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well, i suppose that i'm not in all that much of a "hurry" to pay them off, but the thought of lowering my interest rate seems like a great opportunity to leave a bit more money in my pocket each month, which i could use to pay down the debt faster or invest in something else.

my wife and i have been very much LBOM for the past year, and we've managed to eliminate all consumer debt that we had built up for things like paying for our wedding, etc. we've even managed to sock enough money away to save up a few months living expenses and consider making a downpayment on a home. not our dream home, but a start anyway.

since i graduated college i've dreamed about the day on which i'd be debt free (funny as i consider taking a 30-year mortage!), but as someone mentioned on this board, almost everyone is in some kind of debt at all times, we just have to manage it. i have read quite a few good posts since discovering this board today, and i think the idea of keeping the school loans as a "soft" loan is a good perspective that i hadn't thought of. still, i'll probably stick with my overall investment strategy which has been:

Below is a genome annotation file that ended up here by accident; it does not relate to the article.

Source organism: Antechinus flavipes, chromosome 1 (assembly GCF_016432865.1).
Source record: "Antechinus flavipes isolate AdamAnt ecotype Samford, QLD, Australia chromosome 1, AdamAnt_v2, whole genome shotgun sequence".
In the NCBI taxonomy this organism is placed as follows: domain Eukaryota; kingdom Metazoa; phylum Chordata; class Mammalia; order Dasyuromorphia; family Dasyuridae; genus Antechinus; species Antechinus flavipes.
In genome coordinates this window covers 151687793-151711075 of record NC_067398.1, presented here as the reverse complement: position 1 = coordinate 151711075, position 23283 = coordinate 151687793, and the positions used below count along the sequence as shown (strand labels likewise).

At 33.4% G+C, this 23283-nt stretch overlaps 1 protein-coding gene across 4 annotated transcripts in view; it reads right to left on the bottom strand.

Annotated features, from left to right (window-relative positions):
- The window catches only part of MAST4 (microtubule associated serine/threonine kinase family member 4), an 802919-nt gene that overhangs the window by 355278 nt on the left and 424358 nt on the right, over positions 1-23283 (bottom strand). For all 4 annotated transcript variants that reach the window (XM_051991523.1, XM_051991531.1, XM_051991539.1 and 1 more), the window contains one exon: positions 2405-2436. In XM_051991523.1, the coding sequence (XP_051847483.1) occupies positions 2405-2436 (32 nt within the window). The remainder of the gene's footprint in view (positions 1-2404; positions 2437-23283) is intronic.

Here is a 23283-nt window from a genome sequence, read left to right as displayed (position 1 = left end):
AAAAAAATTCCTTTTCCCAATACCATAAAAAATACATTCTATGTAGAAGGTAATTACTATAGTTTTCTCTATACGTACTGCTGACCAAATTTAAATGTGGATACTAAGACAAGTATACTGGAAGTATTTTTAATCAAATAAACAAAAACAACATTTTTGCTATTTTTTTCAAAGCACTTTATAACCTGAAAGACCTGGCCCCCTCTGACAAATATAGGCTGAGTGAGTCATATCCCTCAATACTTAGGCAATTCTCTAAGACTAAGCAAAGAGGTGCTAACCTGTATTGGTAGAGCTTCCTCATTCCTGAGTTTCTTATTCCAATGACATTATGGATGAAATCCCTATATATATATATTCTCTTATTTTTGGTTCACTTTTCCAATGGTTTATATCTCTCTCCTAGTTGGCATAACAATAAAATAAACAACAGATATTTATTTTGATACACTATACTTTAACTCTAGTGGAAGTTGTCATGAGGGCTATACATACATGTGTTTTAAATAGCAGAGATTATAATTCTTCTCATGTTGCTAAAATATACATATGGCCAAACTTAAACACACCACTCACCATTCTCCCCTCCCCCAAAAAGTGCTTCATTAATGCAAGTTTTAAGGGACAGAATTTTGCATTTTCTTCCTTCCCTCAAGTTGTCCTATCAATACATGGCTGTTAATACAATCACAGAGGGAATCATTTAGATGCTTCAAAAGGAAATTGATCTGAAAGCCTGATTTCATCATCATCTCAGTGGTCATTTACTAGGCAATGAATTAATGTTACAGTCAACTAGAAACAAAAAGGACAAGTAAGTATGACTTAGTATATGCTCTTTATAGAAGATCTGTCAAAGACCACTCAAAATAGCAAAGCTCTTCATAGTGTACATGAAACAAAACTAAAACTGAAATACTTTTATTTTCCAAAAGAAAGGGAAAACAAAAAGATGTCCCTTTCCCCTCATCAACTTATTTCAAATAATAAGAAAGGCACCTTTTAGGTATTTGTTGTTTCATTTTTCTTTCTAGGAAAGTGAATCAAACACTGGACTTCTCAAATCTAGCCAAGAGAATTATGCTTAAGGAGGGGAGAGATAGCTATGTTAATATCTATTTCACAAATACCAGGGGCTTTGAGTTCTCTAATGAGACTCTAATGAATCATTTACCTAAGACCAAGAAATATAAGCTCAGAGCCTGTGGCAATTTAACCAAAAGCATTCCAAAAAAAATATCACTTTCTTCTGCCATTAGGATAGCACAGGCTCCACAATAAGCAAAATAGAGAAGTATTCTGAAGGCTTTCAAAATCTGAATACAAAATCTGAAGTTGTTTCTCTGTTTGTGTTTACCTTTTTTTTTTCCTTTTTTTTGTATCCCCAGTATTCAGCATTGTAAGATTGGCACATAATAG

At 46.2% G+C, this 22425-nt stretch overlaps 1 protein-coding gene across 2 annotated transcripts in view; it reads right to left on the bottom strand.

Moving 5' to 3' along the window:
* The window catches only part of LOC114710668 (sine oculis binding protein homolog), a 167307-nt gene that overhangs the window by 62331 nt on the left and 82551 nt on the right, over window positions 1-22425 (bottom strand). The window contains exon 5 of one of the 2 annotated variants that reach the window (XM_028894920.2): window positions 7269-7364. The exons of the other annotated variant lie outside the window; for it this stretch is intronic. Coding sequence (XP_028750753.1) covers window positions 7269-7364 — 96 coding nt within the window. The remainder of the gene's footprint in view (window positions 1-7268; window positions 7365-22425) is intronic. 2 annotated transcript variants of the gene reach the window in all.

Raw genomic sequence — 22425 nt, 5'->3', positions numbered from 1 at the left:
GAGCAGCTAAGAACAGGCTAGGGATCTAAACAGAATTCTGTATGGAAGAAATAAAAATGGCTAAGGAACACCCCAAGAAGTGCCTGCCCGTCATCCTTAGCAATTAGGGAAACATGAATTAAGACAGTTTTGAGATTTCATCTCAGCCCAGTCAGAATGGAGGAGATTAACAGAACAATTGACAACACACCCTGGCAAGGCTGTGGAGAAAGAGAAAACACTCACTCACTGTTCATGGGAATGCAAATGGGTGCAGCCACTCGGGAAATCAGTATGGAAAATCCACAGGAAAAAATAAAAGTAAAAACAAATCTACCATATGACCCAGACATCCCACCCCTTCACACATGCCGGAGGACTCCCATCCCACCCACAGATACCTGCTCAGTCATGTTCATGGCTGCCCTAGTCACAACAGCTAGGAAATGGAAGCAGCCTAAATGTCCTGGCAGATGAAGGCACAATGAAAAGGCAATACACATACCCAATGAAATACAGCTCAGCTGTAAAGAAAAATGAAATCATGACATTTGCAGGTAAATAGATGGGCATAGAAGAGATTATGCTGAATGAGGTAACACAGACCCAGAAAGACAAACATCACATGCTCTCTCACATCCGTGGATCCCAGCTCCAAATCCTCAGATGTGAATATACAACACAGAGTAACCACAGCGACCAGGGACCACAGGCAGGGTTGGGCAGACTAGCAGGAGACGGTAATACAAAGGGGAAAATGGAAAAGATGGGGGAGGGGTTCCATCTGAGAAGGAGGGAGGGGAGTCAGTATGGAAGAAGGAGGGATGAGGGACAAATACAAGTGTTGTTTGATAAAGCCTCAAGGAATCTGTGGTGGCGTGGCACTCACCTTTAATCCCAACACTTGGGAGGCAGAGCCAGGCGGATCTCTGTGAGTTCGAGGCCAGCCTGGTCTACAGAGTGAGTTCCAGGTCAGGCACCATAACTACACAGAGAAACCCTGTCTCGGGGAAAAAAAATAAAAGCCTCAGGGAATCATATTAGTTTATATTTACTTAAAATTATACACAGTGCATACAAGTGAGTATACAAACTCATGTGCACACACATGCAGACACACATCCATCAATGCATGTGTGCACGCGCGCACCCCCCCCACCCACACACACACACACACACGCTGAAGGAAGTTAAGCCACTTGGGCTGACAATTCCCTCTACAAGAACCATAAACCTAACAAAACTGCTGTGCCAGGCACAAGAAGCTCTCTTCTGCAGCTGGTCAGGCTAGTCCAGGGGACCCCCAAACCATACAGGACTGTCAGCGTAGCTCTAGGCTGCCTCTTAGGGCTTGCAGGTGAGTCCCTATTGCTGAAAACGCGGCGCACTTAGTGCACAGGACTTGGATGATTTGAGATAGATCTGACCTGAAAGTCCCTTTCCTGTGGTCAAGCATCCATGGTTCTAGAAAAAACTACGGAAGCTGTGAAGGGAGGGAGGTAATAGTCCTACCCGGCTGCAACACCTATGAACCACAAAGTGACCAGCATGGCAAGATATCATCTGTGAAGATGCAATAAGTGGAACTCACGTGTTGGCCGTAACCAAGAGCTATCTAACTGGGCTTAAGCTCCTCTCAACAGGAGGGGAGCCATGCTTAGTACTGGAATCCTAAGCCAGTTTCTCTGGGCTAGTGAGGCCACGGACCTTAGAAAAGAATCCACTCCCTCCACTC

1. 15% into 401k
2. $2000/year into Roth IRA
3. ~$2000 per year extra payments on student loans
4. savings for home down payment
5. long term investment other than retirement

but anyway if i can indeed take advantage of a lower rate, i'd probably feel even better about not paying back the loan early, and just throwing money at the other categories.

i've got some more reading to do about what/when/where my options are (i'm going to seriously look into it since you said i'd be eligible), but perhaps i could pick your brain just a bit more ...

what's the catch on these "deals"? are the rates fixed, or variable? (my current rates are variable anyway). i usually find that if something sounds too good to be true, it usually is. but this could be an exception. what lenders/consolidaters/programs would you recommend i look into?

thanks so much for taking the time to respond!

-lusitan

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